“It was nice to have a symbol,” Vernon said of Carlson’s Gayngs sign. “So we were like, ‘This time, let’s have a shitload of symbols.’”

About Those Titles

The album title references Vernon’s favorite number, 22 (which he describes as inherently paradoxical), while “A Million” represents the unknown other, the uncountable masses.

That personal symbolism is present on the album’s lead-off track, “22 (OVER S∞∞N),” a song that arrived to Vernon during a lonely vacation.

“Don’t go to the Greek islands, off-season, by yourself,” he warned. “I was trying to find myself. I did not. And I was humming to myself, ‘It might be over soon,’ like this feeling might be over.”

That phrase illuminates the duality that courses throughout the record, serving as both an exultation of relief that an unpleasant experience will shortly come to an end, and a wistful lament that something is finishing before you are ready to move on.

Rather than serving as inscrutable codes that need to be deciphered, the quirky song titles — e.g. “____45_____” and “715 – CR∑∑KS,” which references Eau Claire’s area code — exist merely to serve the unique parlance of 22, A Million, another extension of Vernon’s refusal to bow to convention.

Music As a Mirror

Veronon’s 22, A Million is a profound artistic statement, but it’s also a deliberate nod to his beloved hometown, which is located about 90 miles east of the Twin Cities.

“You go around the world and you see so many great places, and I just know this place so well,” Vernon said of Eau Claire, population 67,778. “Most of this stuff that we do is cultural — music, and art, and expression. It just feels really good to have that be part of your job, to be part of the apparatus, the mirror of our little culture here.”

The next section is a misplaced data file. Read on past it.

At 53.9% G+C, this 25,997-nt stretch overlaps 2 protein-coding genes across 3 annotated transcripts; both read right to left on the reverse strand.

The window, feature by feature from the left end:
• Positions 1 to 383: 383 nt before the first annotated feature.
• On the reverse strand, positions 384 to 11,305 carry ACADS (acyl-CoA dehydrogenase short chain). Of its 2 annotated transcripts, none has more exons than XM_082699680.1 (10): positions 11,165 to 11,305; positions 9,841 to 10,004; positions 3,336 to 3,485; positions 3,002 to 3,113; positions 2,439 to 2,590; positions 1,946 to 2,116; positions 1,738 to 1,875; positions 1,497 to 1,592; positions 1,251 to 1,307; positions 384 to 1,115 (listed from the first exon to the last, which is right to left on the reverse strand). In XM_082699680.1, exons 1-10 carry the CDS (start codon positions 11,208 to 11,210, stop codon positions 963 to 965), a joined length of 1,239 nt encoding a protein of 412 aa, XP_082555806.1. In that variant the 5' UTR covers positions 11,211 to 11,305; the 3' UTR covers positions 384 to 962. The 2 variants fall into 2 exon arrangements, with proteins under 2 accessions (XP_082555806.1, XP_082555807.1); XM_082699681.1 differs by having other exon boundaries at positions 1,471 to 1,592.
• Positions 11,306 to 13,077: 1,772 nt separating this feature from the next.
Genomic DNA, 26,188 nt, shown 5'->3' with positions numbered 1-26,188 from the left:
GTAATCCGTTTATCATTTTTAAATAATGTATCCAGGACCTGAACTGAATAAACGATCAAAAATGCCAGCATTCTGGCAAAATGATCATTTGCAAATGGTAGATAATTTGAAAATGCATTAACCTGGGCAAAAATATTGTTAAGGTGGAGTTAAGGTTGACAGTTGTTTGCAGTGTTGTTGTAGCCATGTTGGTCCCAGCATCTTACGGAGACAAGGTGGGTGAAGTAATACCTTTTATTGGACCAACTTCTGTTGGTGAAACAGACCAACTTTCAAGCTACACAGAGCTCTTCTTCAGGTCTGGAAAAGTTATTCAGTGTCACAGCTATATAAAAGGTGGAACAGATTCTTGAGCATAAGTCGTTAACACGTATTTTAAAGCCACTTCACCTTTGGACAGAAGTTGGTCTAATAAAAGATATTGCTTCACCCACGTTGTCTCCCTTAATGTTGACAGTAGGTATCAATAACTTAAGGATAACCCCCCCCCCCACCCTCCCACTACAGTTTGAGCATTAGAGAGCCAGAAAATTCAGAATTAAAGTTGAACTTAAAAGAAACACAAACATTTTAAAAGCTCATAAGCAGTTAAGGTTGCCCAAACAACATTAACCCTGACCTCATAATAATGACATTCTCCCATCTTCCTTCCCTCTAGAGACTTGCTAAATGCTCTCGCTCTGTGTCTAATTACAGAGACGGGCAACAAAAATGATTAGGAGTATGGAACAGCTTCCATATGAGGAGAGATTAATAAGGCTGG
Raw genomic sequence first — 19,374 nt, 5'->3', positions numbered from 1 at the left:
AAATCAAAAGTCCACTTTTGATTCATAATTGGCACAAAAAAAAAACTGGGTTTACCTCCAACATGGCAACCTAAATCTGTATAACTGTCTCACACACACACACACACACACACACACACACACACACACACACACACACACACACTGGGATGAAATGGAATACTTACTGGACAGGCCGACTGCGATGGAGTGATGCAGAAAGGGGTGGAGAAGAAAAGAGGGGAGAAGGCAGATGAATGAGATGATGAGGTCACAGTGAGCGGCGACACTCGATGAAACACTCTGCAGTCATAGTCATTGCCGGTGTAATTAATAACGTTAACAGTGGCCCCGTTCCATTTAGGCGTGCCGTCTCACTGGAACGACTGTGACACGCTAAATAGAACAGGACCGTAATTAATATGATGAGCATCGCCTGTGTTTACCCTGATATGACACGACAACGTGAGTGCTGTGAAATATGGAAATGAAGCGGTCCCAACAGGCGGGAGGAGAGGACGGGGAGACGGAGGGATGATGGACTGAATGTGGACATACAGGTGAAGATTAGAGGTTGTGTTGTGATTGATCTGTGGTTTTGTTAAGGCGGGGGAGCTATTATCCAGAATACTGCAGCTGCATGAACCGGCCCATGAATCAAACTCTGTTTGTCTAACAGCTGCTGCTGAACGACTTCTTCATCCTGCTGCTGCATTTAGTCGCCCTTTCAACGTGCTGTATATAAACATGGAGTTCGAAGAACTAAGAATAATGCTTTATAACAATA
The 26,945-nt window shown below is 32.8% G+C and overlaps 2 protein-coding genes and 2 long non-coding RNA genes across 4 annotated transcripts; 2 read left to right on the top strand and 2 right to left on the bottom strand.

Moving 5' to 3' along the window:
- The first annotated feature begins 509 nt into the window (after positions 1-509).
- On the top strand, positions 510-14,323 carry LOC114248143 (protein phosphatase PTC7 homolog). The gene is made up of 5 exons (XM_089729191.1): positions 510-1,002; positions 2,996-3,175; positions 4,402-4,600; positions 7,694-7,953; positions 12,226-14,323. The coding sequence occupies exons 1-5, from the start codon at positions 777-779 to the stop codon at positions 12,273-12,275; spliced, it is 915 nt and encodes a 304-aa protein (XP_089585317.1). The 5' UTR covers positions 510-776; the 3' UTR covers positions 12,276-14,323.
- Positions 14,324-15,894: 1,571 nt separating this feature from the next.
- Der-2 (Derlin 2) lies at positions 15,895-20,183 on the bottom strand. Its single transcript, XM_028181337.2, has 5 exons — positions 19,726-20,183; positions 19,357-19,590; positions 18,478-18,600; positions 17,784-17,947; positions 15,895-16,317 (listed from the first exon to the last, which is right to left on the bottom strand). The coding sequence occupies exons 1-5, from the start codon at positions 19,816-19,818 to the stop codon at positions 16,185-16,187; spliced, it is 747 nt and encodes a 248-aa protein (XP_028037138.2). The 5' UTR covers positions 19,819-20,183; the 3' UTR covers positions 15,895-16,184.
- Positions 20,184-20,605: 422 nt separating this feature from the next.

That sense of community is present in every aspect of Vernon’s career — from the 2007 Bon Iver debut that famously emerged from a snowy cabin, to the world-class hometown music festival he co-curates, to the April Base recording studio he operates, to the boutique hotel/restaurant he’s opening with friends. And without the help of friends, 22, A Million might have been scrapped.

“I almost quit on it. In January of this year, I kind of hung the album up, because it had just become kind of convoluted,” Vernon admitted. “There’s a lot of stuff going on, it’s very dense. I was sort of tired of it, and tired of myself, like, ‘Why are you trying so hard?’ And my friend [Twin Cities producer] Ryan Olson just kind of slapped me, and he’s like, ‘nuh-uh.’ And he basically sat next to me and virtually held my hand through the entire process of finishing the album. That’s my favorite part of the album — that moment, the last six months of him just coming and picking his friend up.”

Vernon has realized, as we all eventually do, that time is indeed fleeting, and we must make the most of the days and opportunities presented to us. After all, it might be over soon. 

“I’ve become more and more aware about how minute our existences are,” Vernon said. “But it’s also really good to remember that we’re in a room right now, talking about music. And that is both ridiculous and amazing. It’s so unnecessary, and so necessary.”